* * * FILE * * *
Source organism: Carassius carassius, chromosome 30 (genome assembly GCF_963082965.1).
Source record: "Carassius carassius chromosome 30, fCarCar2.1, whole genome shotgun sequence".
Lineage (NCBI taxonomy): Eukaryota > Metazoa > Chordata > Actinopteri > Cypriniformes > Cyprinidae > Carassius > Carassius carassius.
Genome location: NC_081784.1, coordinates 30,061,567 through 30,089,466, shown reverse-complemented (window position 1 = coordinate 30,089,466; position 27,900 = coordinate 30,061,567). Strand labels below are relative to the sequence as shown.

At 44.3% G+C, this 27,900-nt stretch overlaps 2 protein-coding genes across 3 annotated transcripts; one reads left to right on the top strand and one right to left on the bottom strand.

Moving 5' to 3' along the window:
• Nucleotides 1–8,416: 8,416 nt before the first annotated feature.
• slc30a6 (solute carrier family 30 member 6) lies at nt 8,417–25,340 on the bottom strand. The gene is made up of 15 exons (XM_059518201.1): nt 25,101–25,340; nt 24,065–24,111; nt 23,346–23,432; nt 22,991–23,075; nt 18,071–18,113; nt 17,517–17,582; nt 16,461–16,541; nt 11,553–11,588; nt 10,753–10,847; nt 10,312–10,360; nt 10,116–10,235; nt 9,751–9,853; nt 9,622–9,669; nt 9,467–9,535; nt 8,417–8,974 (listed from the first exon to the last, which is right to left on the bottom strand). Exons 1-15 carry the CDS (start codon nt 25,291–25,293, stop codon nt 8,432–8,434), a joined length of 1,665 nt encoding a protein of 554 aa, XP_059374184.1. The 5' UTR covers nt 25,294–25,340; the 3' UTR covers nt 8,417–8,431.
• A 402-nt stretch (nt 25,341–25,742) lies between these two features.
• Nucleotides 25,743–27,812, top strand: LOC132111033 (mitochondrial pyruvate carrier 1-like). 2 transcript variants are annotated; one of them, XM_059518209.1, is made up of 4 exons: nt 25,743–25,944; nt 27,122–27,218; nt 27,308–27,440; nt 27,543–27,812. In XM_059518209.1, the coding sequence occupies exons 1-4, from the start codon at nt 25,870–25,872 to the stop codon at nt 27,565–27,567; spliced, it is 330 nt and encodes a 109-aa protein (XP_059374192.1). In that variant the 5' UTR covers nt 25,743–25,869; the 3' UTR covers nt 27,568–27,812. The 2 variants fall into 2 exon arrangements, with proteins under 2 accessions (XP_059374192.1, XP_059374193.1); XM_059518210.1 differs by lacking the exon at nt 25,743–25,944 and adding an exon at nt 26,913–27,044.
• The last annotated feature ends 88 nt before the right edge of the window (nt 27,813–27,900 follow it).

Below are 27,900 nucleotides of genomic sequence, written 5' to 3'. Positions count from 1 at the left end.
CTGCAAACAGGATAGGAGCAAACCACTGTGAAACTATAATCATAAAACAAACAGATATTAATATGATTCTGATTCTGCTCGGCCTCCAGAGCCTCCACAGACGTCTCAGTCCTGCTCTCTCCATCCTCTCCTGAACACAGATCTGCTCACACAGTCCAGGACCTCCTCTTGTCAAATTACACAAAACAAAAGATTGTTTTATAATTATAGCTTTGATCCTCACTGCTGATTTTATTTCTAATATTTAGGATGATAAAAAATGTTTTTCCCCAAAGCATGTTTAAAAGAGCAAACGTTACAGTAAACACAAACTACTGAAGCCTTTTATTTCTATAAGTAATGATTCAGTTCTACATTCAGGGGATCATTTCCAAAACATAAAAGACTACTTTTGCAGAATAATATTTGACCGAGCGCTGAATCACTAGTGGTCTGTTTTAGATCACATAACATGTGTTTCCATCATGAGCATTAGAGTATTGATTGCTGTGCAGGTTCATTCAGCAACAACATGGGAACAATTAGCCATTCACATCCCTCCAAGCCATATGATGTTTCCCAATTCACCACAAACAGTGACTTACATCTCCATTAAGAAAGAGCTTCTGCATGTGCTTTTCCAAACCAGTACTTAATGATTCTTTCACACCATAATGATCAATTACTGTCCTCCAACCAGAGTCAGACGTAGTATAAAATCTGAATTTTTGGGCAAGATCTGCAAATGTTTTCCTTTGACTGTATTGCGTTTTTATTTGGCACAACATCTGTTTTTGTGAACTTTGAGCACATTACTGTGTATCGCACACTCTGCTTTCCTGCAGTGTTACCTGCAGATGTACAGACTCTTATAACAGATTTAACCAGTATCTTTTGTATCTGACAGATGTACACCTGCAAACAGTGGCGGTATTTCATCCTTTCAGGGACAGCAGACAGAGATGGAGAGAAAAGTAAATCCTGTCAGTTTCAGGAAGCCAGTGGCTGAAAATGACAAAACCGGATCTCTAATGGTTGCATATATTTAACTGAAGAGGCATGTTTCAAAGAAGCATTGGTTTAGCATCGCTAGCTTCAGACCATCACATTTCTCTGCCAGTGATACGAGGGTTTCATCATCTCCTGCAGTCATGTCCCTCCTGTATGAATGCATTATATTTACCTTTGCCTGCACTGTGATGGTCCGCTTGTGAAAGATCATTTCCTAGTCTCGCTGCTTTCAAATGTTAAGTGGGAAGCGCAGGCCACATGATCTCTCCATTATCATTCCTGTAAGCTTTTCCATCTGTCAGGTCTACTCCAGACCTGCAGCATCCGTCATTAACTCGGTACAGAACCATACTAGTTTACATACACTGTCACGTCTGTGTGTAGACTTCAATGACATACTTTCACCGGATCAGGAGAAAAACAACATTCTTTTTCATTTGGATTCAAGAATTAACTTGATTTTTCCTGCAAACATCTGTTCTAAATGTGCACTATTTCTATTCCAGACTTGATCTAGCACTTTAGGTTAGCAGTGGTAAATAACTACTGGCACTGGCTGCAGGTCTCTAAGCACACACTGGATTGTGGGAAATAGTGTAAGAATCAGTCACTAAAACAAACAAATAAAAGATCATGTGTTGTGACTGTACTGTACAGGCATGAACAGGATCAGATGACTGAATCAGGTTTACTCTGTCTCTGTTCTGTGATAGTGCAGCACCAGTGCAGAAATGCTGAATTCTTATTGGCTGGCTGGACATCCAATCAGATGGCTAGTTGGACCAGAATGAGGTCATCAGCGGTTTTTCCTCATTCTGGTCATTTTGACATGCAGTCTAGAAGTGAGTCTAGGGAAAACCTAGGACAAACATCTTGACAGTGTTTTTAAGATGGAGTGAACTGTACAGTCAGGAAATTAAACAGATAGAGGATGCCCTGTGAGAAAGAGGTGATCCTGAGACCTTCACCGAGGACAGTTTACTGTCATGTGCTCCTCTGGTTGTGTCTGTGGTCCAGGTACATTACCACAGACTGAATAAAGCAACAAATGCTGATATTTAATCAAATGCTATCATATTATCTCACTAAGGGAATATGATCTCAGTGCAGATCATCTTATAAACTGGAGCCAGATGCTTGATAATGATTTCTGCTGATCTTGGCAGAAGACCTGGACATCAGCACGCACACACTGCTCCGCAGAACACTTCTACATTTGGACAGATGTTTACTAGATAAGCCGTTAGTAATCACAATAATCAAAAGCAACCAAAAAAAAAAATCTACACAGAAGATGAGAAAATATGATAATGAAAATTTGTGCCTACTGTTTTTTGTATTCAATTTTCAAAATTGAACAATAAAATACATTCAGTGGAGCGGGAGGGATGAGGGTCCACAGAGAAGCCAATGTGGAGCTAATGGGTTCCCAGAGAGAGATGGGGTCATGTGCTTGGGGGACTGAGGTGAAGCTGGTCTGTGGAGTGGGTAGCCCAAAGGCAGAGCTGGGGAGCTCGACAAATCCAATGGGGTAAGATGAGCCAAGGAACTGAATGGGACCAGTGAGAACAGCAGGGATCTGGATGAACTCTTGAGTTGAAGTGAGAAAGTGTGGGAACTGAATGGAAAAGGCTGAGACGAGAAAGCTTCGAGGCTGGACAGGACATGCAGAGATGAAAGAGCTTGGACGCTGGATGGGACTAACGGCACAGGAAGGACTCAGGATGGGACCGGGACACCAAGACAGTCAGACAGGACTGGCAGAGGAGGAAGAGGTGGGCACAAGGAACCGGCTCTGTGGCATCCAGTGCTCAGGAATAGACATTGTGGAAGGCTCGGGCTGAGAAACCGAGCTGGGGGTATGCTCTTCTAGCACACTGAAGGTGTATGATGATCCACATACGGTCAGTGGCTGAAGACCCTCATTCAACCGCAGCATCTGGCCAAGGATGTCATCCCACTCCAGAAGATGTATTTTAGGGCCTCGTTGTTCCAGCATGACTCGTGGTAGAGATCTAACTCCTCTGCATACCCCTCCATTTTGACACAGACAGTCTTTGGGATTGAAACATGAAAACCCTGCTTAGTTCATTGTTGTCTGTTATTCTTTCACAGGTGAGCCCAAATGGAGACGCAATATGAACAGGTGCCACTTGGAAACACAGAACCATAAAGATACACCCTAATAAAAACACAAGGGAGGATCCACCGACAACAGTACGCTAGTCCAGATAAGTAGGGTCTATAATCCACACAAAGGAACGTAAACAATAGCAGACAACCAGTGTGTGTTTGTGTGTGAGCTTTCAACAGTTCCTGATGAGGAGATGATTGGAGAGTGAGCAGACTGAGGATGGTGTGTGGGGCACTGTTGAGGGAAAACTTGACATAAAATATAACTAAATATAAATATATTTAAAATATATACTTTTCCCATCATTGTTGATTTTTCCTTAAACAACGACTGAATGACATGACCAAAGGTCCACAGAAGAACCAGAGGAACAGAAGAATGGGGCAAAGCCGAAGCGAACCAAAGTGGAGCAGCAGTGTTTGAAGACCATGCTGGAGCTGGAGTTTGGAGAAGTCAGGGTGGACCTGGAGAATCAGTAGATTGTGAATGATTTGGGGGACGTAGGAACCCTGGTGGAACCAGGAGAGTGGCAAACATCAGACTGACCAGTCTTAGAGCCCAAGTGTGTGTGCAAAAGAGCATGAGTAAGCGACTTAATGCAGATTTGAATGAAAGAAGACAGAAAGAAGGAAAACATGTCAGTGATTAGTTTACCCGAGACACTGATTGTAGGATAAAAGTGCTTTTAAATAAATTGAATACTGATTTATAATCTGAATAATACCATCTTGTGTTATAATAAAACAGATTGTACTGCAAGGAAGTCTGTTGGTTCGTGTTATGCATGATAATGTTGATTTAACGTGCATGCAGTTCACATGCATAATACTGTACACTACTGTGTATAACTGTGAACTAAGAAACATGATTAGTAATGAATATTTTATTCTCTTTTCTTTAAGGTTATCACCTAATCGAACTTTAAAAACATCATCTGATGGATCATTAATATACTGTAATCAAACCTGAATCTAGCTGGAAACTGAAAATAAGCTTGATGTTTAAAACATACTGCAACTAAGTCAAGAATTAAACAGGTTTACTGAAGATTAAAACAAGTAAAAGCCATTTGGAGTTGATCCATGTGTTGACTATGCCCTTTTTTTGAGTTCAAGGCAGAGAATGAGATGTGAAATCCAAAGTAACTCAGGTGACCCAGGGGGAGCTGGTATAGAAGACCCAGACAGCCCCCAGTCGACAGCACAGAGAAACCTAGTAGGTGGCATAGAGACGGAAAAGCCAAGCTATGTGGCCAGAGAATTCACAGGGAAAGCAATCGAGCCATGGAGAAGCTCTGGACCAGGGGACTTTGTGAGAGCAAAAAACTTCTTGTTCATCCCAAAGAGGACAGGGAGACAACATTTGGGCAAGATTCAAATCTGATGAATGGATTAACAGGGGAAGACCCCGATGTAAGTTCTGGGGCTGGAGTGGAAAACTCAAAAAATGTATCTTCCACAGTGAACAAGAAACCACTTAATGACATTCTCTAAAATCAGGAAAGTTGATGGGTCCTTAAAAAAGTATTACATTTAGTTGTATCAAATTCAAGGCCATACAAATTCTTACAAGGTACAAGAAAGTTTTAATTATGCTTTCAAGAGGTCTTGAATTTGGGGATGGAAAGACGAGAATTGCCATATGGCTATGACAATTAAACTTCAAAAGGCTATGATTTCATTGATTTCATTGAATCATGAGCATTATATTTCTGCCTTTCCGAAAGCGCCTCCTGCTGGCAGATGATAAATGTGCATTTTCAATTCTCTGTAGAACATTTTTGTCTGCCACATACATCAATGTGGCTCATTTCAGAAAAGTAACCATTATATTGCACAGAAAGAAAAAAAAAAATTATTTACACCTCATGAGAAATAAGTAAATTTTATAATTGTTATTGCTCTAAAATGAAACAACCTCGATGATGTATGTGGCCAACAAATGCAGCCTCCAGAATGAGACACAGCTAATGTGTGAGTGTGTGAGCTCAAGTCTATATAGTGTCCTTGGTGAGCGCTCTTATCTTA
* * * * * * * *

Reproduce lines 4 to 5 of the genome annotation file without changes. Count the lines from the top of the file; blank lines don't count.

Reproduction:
Genome location: NC_081784.1, coordinates 30,061,567 through 30,089,466, shown reverse-complemented (window position 1 = coordinate 30,089,466; position 27,900 = coordinate 30,061,567). Strand labels below are relative to the sequence as shown.

At 44.3% G+C, this 27,900-nt stretch overlaps 2 protein-coding genes across 3 annotated transcripts; one reads left to right on the top strand and one right to left on the bottom strand.